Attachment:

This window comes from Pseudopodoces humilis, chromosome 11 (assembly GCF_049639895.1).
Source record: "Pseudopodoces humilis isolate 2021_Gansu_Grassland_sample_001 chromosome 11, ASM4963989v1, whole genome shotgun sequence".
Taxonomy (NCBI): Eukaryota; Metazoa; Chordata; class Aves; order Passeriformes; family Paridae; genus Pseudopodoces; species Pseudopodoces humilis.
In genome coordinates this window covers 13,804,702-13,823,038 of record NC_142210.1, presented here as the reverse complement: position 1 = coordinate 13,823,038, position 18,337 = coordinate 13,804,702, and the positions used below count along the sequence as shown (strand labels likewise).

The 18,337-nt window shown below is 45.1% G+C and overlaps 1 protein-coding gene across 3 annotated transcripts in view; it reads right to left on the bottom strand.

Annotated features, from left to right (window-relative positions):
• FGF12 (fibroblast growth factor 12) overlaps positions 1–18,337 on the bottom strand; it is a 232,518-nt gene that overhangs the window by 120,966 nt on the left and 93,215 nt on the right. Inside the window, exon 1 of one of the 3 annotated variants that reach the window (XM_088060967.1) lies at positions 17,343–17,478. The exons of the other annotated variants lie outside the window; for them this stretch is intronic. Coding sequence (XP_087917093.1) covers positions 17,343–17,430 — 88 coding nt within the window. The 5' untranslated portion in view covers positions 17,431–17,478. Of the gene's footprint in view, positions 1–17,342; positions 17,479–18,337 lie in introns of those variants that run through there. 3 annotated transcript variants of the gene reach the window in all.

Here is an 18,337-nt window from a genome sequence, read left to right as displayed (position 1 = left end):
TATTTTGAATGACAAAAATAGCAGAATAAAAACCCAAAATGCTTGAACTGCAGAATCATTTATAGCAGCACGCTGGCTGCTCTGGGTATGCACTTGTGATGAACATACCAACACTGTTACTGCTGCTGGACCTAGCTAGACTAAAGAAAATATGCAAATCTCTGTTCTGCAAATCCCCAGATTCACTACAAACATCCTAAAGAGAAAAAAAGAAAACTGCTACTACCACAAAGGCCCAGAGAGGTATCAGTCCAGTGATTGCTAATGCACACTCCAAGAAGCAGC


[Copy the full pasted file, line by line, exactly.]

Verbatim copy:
This window comes from Pseudopodoces humilis, chromosome 11 (assembly GCF_049639895.1).
Source record: "Pseudopodoces humilis isolate 2021_Gansu_Grassland_sample_001 chromosome 11, ASM4963989v1, whole genome shotgun sequence".
Taxonomy (NCBI): Eukaryota; Metazoa; Chordata; class Aves; order Passeriformes; family Paridae; genus Pseudopodoces; species Pseudopodoces humilis.
In genome coordinates this window covers 13,804,702-13,823,038 of record NC_142210.1, presented here as the reverse complement: position 1 = coordinate 13,823,038, position 18,337 = coordinate 13,804,702, and the positions used below count along the sequence as shown (strand labels likewise).

The 18,337-nt window shown below is 45.1% G+C and overlaps 1 protein-coding gene across 3 annotated transcripts in view; it reads right to left on the bottom strand.

Annotated features, from left to right (window-relative positions):
• FGF12 (fibroblast growth factor 12) overlaps positions 1–18,337 on the bottom strand; it is a 232,518-nt gene that overhangs the window by 120,966 nt on the left and 93,215 nt on the right. Inside the window, exon 1 of one of the 3 annotated variants that reach the window (XM_088060967.1) lies at positions 17,343–17,478. The exons of the other annotated variants lie outside the window; for them this stretch is intronic. Coding sequence (XP_087917093.1) covers positions 17,343–17,430 — 88 coding nt within the window. The 5' untranslated portion in view covers positions 17,431–17,478. Of the gene's footprint in view, positions 1–17,342; positions 17,479–18,337 lie in introns of those variants that run through there. 3 annotated transcript variants of the gene reach the window in all.

Here is an 18,337-nt window from a genome sequence, read left to right as displayed (position 1 = left end):
TATTTTGAATGACAAAAATAGCAGAATAAAAACCCAAAATGCTTGAACTGCAGAATCATTTATAGCAGCACGCTGGCTGCTCTGGGTATGCACTTGTGATGAACATACCAACACTGTTACTGCTGCTGGACCTAGCTAGACTAAAGAAAATATGCAAATCTCTGTTCTGCAAATCCCCAGATTCACTACAAACATCCTAAAGAGAAAAAAAGAAAACTGCTACTACCACAAAGGCCCAGAGAGGTATCAGTCCAGTGATTGCTAATGCACACTCCAAGAAGCAGC